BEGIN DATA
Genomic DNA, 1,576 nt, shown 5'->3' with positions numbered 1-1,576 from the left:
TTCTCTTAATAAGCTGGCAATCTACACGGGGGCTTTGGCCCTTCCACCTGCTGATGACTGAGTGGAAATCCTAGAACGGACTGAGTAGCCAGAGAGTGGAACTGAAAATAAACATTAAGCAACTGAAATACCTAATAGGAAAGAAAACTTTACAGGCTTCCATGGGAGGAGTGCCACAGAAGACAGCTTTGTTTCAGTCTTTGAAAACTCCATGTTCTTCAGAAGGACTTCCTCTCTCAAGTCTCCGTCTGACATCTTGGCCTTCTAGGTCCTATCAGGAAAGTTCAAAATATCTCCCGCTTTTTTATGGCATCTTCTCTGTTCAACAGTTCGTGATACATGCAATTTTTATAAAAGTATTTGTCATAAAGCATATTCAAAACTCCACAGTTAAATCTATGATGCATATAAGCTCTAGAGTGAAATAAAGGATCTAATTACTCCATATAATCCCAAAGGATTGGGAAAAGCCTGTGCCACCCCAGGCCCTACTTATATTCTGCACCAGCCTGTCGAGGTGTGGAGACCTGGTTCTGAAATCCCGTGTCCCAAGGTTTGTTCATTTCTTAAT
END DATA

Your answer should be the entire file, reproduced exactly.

Genomic DNA, 1,576 nt, shown 5'->3' with positions numbered 1-1,576 from the left:
TTCTCTTAATAAGCTGGCAATCTACACGGGGGCTTTGGCCCTTCCACCTGCTGATGACTGAGTGGAAATCCTAGAACGGACTGAGTAGCCAGAGAGTGGAACTGAAAATAAACATTAAGCAACTGAAATACCTAATAGGAAAGAAAACTTTACAGGCTTCCATGGGAGGAGTGCCACAGAAGACAGCTTTGTTTCAGTCTTTGAAAACTCCATGTTCTTCAGAAGGACTTCCTCTCTCAAGTCTCCGTCTGACATCTTGGCCTTCTAGGTCCTATCAGGAAAGTTCAAAATATCTCCCGCTTTTTTATGGCATCTTCTCTGTTCAACAGTTCGTGATACATGCAATTTTTATAAAAGTATTTGTCATAAAGCATATTCAAAACTCCACAGTTAAATCTATGATGCATATAAGCTCTAGAGTGAAATAAAGGATCTAATTACTCCATATAATCCCAAAGGATTGGGAAAAGCCTGTGCCACCCCAGGCCCTACTTATATTCTGCACCAGCCTGTCGAGGTGTGGAGACCTGGTTCTGAAATCCCGTGTCCCAAGGTTTGTTCATTTCTTAAT